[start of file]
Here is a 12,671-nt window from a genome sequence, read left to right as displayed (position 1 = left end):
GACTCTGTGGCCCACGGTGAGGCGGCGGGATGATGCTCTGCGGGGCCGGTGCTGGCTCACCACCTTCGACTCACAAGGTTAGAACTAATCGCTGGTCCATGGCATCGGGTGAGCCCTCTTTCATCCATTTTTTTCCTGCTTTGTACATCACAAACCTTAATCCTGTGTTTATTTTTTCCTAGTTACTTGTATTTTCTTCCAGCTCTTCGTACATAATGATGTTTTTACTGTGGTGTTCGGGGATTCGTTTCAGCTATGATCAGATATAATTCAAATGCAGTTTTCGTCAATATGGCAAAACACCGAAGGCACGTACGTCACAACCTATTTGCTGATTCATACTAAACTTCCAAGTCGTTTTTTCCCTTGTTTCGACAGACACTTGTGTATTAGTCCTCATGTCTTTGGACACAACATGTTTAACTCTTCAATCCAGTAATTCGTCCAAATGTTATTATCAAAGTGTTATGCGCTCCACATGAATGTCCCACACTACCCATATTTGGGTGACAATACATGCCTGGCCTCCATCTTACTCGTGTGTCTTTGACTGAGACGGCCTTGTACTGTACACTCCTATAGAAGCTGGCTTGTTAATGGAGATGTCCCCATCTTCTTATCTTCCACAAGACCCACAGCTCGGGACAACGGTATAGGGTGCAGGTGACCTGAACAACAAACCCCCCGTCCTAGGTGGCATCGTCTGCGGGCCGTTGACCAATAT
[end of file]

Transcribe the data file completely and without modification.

Here is a 12,671-nt window from a genome sequence, read left to right as displayed (position 1 = left end):
GACTCTGTGGCCCACGGTGAGGCGGCGGGATGATGCTCTGCGGGGCCGGTGCTGGCTCACCACCTTCGACTCACAAGGTTAGAACTAATCGCTGGTCCATGGCATCGGGTGAGCCCTCTTTCATCCATTTTTTTCCTGCTTTGTACATCACAAACCTTAATCCTGTGTTTATTTTTTCCTAGTTACTTGTATTTTCTTCCAGCTCTTCGTACATAATGATGTTTTTACTGTGGTGTTCGGGGATTCGTTTCAGCTATGATCAGATATAATTCAAATGCAGTTTTCGTCAATATGGCAAAACACCGAAGGCACGTACGTCACAACCTATTTGCTGATTCATACTAAACTTCCAAGTCGTTTTTTCCCTTGTTTCGACAGACACTTGTGTATTAGTCCTCATGTCTTTGGACACAACATGTTTAACTCTTCAATCCAGTAATTCGTCCAAATGTTATTATCAAAGTGTTATGCGCTCCACATGAATGTCCCACACTACCCATATTTGGGTGACAATACATGCCTGGCCTCCATCTTACTCGTGTGTCTTTGACTGAGACGGCCTTGTACTGTACACTCCTATAGAAGCTGGCTTGTTAATGGAGATGTCCCCATCTTCTTATCTTCCACAAGACCCACAGCTCGGGACAACGGTATAGGGTGCAGGTGACCTGAACAACAAACCCCCCGTCCTAGGTGGCATCGTCTGCGGGCCGTTGACCAATAT